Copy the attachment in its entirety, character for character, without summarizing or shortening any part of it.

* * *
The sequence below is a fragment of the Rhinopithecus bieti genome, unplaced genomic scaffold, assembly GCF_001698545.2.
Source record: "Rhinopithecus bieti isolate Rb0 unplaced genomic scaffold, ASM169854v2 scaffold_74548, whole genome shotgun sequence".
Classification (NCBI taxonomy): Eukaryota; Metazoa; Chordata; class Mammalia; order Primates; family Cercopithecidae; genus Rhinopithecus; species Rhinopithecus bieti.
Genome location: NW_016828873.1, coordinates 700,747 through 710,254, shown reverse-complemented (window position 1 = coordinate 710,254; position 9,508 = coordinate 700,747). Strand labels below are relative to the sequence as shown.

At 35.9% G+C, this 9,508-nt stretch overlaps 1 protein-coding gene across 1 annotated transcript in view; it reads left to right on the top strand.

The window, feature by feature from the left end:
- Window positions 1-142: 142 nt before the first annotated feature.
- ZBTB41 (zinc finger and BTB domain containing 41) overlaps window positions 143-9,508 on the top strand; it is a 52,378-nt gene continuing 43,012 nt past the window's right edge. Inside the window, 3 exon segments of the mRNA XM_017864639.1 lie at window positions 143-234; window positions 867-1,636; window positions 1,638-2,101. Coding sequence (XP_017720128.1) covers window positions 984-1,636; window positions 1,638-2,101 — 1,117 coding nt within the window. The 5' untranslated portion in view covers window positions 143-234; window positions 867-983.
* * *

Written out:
The sequence below is a fragment of the Rhinopithecus bieti genome, unplaced genomic scaffold, assembly GCF_001698545.2.
Source record: "Rhinopithecus bieti isolate Rb0 unplaced genomic scaffold, ASM169854v2 scaffold_74548, whole genome shotgun sequence".
Classification (NCBI taxonomy): Eukaryota; Metazoa; Chordata; class Mammalia; order Primates; family Cercopithecidae; genus Rhinopithecus; species Rhinopithecus bieti.
Genome location: NW_016828873.1, coordinates 700,747 through 710,254, shown reverse-complemented (window position 1 = coordinate 710,254; position 9,508 = coordinate 700,747). Strand labels below are relative to the sequence as shown.

At 35.9% G+C, this 9,508-nt stretch overlaps 1 protein-coding gene across 1 annotated transcript in view; it reads left to right on the top strand.

The window, feature by feature from the left end:
- Window positions 1-142: 142 nt before the first annotated feature.
- ZBTB41 (zinc finger and BTB domain containing 41) overlaps window positions 143-9,508 on the top strand; it is a 52,378-nt gene continuing 43,012 nt past the window's right edge. Inside the window, 3 exon segments of the mRNA XM_017864639.1 lie at window positions 143-234; window positions 867-1,636; window positions 1,638-2,101. Coding sequence (XP_017720128.1) covers window positions 984-1,636; window positions 1,638-2,101 — 1,117 coding nt within the window. The 5' untranslated portion in view covers window positions 143-234; window positions 867-983.